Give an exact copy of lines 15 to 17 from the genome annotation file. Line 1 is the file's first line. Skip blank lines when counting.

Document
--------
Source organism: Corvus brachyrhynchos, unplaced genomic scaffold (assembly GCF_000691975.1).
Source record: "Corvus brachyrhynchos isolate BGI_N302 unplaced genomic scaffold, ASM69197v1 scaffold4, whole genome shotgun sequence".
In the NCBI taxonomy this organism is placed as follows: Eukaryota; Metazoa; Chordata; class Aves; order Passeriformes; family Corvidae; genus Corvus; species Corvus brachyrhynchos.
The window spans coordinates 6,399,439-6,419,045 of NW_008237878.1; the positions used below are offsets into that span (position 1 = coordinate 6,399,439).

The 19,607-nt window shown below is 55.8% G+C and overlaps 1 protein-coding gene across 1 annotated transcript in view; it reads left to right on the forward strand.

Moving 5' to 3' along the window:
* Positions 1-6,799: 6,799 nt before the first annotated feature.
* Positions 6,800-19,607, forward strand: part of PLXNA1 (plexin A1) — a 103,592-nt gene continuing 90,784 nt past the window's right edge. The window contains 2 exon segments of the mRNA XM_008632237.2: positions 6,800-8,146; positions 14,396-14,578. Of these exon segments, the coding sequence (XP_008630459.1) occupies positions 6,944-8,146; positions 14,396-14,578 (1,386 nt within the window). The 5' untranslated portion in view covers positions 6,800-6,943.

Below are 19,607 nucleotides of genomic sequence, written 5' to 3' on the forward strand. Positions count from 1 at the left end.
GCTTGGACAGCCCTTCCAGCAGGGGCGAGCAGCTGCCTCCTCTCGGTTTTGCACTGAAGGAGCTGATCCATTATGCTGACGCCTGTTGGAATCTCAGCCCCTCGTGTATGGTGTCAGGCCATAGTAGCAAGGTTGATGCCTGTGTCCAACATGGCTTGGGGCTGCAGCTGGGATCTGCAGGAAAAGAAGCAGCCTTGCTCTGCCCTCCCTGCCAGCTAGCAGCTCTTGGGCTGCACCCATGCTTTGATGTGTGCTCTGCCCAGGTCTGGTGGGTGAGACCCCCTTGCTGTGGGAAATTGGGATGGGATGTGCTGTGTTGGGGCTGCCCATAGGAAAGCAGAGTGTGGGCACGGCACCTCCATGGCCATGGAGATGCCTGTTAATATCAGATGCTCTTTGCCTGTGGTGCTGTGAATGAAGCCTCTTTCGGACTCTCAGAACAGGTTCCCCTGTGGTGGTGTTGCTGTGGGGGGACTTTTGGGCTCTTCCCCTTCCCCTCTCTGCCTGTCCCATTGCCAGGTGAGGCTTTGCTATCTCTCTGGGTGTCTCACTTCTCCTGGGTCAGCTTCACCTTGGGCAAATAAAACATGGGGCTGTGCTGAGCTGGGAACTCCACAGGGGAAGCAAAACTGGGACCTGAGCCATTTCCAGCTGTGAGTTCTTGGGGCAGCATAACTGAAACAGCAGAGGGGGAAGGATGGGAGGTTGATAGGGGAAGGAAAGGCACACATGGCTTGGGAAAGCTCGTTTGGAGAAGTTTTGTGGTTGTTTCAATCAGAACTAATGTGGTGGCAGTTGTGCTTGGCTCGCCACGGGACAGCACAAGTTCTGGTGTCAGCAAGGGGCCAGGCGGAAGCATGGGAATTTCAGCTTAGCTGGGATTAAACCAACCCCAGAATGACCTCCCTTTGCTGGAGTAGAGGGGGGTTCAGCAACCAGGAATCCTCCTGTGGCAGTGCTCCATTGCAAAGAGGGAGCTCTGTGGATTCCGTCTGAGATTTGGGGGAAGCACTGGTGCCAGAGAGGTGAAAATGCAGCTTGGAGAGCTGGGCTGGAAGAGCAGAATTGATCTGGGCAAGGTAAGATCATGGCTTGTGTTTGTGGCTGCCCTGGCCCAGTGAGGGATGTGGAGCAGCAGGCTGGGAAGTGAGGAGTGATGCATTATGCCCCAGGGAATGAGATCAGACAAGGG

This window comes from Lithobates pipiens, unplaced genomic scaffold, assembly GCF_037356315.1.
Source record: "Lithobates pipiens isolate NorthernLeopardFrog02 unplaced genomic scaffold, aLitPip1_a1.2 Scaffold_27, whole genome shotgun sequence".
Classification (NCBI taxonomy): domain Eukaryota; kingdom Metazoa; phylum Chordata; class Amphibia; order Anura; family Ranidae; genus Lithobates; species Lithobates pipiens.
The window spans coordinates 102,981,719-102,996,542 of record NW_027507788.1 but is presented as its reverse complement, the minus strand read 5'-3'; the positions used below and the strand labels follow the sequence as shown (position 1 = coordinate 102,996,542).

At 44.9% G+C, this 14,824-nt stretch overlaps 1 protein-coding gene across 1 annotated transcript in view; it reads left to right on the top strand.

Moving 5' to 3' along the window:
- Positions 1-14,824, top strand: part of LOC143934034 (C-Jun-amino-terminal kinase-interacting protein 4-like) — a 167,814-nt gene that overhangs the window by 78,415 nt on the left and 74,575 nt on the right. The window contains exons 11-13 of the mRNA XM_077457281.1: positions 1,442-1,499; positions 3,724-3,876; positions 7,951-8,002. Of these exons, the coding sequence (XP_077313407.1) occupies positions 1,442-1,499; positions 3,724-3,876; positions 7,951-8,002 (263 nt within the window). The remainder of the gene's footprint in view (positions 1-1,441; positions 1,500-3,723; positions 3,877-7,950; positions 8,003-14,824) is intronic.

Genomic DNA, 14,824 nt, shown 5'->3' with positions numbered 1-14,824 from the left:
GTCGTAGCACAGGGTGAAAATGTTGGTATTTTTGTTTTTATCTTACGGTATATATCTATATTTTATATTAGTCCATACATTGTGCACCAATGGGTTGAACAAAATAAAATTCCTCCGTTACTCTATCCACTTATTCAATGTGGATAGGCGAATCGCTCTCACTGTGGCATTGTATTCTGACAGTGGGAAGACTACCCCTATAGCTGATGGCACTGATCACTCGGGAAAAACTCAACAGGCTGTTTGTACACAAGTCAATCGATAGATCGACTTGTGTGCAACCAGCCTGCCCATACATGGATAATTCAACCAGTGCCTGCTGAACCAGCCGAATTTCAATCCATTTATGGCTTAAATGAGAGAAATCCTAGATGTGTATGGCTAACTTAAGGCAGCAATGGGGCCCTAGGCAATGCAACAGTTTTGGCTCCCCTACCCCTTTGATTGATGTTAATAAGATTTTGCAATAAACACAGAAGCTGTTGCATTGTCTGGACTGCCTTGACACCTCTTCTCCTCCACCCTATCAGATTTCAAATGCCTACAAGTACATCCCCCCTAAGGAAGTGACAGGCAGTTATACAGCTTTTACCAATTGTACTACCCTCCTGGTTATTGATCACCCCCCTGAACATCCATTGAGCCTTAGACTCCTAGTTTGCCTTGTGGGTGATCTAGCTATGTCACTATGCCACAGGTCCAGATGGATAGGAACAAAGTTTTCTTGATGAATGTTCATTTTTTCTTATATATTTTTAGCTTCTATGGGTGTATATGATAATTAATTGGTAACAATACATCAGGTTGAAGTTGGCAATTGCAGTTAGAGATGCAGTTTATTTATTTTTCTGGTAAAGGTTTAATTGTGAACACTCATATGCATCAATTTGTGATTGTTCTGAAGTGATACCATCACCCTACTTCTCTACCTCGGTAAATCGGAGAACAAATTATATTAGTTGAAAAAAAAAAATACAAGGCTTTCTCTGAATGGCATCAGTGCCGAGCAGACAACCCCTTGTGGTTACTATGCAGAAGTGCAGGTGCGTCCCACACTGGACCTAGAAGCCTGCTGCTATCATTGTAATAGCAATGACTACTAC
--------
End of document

At 44.9% G+C, this 14,824-nt stretch overlaps 1 protein-coding gene across 1 annotated transcript in view; it reads left to right on the top strand.

Moving 5' to 3' along the window:
- Positions 1-14,824, top strand: part of LOC143934034 (C-Jun-amino-terminal kinase-interacting protein 4-like) — a 167,814-nt gene that overhangs the window by 78,415 nt on the left and 74,575 nt on the right. The window contains exons 11-13 of the mRNA XM_077457281.1: positions 1,442-1,499; positions 3,724-3,876; positions 7,951-8,002. Of these exons, the coding sequence (XP_077313407.1) occupies positions 1,442-1,499; positions 3,724-3,876; positions 7,951-8,002 (263 nt within the window). The remainder of the gene's footprint in view (positions 1-1,441; positions 1,500-3,723; positions 3,877-7,950; positions 8,003-14,824) is intronic.